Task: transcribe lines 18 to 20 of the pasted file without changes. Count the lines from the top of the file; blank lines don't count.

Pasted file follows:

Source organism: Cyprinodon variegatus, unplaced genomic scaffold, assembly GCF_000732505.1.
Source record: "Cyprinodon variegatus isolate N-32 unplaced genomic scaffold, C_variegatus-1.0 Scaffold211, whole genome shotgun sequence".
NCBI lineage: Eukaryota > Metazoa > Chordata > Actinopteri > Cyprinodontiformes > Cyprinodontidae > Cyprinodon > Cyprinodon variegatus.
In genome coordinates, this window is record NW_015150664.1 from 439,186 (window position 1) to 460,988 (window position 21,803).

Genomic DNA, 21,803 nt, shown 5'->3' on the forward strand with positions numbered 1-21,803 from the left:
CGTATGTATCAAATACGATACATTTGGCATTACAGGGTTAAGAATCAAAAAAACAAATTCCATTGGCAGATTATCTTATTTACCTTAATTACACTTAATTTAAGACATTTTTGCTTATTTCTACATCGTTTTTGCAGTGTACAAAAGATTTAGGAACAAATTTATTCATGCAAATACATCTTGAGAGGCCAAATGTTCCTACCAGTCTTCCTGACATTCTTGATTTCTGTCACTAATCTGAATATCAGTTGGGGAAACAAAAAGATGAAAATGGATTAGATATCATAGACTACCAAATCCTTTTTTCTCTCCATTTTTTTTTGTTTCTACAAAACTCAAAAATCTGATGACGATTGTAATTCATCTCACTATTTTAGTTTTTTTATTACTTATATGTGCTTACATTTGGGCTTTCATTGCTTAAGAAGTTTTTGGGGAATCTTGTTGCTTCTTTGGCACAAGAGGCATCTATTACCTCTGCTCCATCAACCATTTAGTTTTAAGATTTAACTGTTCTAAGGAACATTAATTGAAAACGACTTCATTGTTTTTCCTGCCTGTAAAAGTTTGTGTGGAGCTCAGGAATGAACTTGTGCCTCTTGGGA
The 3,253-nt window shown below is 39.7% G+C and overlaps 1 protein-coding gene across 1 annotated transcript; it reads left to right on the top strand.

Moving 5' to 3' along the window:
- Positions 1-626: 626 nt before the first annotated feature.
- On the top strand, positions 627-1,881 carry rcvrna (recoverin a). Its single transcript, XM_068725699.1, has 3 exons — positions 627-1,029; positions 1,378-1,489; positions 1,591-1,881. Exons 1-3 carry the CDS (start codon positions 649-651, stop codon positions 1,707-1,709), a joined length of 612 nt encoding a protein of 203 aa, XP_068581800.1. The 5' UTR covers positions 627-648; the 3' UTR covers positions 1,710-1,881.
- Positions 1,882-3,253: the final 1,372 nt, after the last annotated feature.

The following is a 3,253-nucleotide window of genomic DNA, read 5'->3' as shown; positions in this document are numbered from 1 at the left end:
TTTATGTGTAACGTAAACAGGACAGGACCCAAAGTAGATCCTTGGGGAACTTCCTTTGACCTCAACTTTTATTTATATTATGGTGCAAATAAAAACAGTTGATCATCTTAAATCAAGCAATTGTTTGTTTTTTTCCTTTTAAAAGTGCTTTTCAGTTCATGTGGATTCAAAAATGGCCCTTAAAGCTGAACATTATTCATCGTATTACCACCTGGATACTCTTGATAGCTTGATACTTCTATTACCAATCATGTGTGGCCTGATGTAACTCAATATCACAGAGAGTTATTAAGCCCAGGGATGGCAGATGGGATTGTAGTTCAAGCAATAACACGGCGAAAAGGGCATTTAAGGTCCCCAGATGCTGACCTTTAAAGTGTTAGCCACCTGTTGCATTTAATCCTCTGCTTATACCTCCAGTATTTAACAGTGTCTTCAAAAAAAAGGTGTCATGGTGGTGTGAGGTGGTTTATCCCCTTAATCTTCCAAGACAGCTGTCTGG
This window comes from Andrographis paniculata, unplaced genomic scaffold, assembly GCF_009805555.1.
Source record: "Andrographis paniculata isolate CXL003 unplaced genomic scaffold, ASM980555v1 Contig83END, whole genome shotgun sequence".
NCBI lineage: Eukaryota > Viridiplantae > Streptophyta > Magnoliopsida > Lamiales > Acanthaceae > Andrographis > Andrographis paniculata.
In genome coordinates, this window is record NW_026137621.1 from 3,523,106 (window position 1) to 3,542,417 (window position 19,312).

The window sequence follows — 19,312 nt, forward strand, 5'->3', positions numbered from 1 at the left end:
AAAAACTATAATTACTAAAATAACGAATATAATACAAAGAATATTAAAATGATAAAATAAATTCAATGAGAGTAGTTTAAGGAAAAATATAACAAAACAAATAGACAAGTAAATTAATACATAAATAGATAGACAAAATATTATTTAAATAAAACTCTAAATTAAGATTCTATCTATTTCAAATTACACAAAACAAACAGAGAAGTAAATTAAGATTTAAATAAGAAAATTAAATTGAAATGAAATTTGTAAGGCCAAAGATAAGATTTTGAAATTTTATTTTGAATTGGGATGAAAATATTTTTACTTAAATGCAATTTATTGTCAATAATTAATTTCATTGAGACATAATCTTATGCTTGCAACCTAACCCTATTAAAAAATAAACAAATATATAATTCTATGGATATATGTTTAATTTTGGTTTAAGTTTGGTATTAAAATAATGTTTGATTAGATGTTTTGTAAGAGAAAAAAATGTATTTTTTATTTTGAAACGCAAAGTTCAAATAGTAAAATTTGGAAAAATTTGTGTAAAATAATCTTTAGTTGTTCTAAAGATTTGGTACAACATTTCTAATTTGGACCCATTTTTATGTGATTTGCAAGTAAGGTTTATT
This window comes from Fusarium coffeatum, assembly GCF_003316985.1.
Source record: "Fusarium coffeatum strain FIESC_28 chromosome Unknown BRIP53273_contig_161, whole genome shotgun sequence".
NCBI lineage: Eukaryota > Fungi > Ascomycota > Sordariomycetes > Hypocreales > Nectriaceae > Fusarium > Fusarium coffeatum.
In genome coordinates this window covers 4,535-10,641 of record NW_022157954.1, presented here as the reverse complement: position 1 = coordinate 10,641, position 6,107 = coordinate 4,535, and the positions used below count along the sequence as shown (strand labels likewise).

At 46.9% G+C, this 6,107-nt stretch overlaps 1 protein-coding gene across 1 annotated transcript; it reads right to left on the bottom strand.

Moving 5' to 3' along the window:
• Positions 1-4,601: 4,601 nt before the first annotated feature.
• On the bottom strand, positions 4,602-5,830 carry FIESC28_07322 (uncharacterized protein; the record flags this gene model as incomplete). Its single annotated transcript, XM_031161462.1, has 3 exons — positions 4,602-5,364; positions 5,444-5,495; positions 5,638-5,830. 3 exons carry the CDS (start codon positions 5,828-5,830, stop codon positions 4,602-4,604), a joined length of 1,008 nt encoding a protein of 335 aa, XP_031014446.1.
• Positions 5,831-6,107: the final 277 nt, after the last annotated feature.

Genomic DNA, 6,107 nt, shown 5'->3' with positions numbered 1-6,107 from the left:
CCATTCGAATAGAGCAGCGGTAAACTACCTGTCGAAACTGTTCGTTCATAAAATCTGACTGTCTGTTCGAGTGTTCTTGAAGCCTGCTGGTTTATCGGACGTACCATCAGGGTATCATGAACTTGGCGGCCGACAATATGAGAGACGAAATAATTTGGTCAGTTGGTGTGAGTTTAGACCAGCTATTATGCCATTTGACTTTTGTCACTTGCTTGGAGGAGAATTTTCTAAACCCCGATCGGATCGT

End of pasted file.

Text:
The window sequence follows — 19,312 nt, forward strand, 5'->3', positions numbered from 1 at the left end:
AAAAACTATAATTACTAAAATAACGAATATAATACAAAGAATATTAAAATGATAAAATAAATTCAATGAGAGTAGTTTAAGGAAAAATATAACAAAACAAATAGACAAGTAAATTAATACATAAATAGATAGACAAAATATTATTTAAATAAAACTCTAAATTAAGATTCTATCTATTTCAAATTACACAAAACAAACAGAGAAGTAAATTAAGATTTAAATAAGAAAATTAAATTGAAATGAAATTTGTAAGGCCAAAGATAAGATTTTGAAATTTTATTTTGAATTGGGATGAAAATATTTTTACTTAAATGCAATTTATTGTCAATAATTAATTTCATTGAGACATAATCTTATGCTTGCAACCTAACCCTATTAAAAAATAAACAAATATATAATTCTATGGATATATGTTTAATTTTGGTTTAAGTTTGGTATTAAAATAATGTTTGATTAGATGTTTTGTAAGAGAAAAAAATGTATTTTTTATTTTGAAACGCAAAGTTCAAATAGTAAAATTTGGAAAAATTTGTGTAAAATAATCTTTAGTTGTTCTAAAGATTTGGTACAACATTTCTAATTTGGACCCATTTTTATGTGATTTGCAAGTAAGGTTTATT
This window comes from Fusarium coffeatum, assembly GCF_003316985.1.